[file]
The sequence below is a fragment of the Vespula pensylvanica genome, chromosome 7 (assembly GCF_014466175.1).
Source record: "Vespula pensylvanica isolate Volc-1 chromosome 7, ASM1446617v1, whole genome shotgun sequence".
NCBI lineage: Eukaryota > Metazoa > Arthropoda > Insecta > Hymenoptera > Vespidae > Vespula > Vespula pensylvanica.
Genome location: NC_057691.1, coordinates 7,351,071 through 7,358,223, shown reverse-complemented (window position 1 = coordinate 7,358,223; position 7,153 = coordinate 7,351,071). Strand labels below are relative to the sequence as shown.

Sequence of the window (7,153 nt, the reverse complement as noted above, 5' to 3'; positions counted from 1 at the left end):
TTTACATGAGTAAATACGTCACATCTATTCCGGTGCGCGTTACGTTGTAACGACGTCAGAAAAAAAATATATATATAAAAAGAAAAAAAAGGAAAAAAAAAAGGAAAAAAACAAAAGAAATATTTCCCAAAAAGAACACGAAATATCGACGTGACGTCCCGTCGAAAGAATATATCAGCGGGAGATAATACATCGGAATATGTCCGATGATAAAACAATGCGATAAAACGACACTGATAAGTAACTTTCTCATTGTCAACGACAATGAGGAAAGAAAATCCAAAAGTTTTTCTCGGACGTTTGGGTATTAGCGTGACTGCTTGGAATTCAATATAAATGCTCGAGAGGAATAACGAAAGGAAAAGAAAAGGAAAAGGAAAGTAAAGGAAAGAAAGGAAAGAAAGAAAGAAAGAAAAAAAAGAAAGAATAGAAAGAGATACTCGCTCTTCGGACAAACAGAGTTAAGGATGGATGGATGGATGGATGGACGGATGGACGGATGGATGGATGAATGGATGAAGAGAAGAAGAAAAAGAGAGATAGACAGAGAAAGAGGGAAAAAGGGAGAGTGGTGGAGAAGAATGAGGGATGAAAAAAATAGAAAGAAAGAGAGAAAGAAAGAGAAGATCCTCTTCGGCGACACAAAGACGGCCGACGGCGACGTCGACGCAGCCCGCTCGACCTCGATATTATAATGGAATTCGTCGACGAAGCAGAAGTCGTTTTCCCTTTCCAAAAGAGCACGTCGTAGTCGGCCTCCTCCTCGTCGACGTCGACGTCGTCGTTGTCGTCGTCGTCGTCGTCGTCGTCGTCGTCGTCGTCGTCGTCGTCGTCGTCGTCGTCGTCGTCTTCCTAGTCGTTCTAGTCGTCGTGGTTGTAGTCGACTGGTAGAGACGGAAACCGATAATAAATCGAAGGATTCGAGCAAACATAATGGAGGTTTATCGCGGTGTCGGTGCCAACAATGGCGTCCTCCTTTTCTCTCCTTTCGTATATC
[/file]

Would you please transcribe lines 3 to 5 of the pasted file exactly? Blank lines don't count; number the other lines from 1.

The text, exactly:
NCBI lineage: Eukaryota > Metazoa > Arthropoda > Insecta > Hymenoptera > Vespidae > Vespula > Vespula pensylvanica.
Genome location: NC_057691.1, coordinates 7,351,071 through 7,358,223, shown reverse-complemented (window position 1 = coordinate 7,358,223; position 7,153 = coordinate 7,351,071). Strand labels below are relative to the sequence as shown.

Sequence of the window (7,153 nt, the reverse complement as noted above, 5' to 3'; positions counted from 1 at the left end):